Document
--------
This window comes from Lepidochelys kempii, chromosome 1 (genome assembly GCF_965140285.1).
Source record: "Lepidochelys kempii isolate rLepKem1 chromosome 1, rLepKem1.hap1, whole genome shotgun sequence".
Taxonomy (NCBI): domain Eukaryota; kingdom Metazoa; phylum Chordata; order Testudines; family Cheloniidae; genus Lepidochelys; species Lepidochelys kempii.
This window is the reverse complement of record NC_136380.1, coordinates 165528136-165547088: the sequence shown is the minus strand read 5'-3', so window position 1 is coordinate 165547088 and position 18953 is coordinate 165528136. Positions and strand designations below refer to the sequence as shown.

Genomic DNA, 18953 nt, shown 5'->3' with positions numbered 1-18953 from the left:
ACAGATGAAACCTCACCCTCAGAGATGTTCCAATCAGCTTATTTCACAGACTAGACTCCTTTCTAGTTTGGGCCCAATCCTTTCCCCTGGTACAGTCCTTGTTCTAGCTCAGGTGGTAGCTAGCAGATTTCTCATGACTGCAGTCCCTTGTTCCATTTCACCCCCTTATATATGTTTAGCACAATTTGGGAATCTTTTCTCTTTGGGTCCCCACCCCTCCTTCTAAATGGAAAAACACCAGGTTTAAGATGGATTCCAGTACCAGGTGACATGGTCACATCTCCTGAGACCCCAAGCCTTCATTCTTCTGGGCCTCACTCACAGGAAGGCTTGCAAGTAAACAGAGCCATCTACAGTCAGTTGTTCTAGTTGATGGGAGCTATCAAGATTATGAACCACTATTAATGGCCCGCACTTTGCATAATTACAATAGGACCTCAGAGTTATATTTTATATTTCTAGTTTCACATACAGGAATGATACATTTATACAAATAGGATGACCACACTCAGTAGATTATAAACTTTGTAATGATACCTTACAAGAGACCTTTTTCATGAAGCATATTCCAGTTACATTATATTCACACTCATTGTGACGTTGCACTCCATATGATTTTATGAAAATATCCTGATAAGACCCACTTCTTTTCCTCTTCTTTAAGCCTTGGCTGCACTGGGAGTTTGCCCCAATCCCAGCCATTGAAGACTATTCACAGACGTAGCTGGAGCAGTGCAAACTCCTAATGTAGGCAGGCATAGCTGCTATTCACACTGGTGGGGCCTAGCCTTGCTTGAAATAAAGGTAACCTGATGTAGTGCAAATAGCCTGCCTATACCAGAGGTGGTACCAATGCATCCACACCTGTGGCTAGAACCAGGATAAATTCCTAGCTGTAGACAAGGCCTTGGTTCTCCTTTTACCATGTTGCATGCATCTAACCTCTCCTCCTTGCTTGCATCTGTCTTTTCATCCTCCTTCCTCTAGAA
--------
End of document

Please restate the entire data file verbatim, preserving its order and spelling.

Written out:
This window comes from Lepidochelys kempii, chromosome 1 (genome assembly GCF_965140285.1).
Source record: "Lepidochelys kempii isolate rLepKem1 chromosome 1, rLepKem1.hap1, whole genome shotgun sequence".
Taxonomy (NCBI): domain Eukaryota; kingdom Metazoa; phylum Chordata; order Testudines; family Cheloniidae; genus Lepidochelys; species Lepidochelys kempii.
This window is the reverse complement of record NC_136380.1, coordinates 165528136-165547088: the sequence shown is the minus strand read 5'-3', so window position 1 is coordinate 165547088 and position 18953 is coordinate 165528136. Positions and strand designations below refer to the sequence as shown.

Genomic DNA, 18953 nt, shown 5'->3' with positions numbered 1-18953 from the left:
ACAGATGAAACCTCACCCTCAGAGATGTTCCAATCAGCTTATTTCACAGACTAGACTCCTTTCTAGTTTGGGCCCAATCCTTTCCCCTGGTACAGTCCTTGTTCTAGCTCAGGTGGTAGCTAGCAGATTTCTCATGACTGCAGTCCCTTGTTCCATTTCACCCCCTTATATATGTTTAGCACAATTTGGGAATCTTTTCTCTTTGGGTCCCCACCCCTCCTTCTAAATGGAAAAACACCAGGTTTAAGATGGATTCCAGTACCAGGTGACATGGTCACATCTCCTGAGACCCCAAGCCTTCATTCTTCTGGGCCTCACTCACAGGAAGGCTTGCAAGTAAACAGAGCCATCTACAGTCAGTTGTTCTAGTTGATGGGAGCTATCAAGATTATGAACCACTATTAATGGCCCGCACTTTGCATAATTACAATAGGACCTCAGAGTTATATTTTATATTTCTAGTTTCACATACAGGAATGATACATTTATACAAATAGGATGACCACACTCAGTAGATTATAAACTTTGTAATGATACCTTACAAGAGACCTTTTTCATGAAGCATATTCCAGTTACATTATATTCACACTCATTGTGACGTTGCACTCCATATGATTTTATGAAAATATCCTGATAAGACCCACTTCTTTTCCTCTTCTTTAAGCCTTGGCTGCACTGGGAGTTTGCCCCAATCCCAGCCATTGAAGACTATTCACAGACGTAGCTGGAGCAGTGCAAACTCCTAATGTAGGCAGGCATAGCTGCTATTCACACTGGTGGGGCCTAGCCTTGCTTGAAATAAAGGTAACCTGATGTAGTGCAAATAGCCTGCCTATACCAGAGGTGGTACCAATGCATCCACACCTGTGGCTAGAACCAGGATAAATTCCTAGCTGTAGACAAGGCCTTGGTTCTCCTTTTACCATGTTGCATGCATCTAACCTCTCCTCCTTGCTTGCATCTGTCTTTTCATCCTCCTTCCTCTAGAA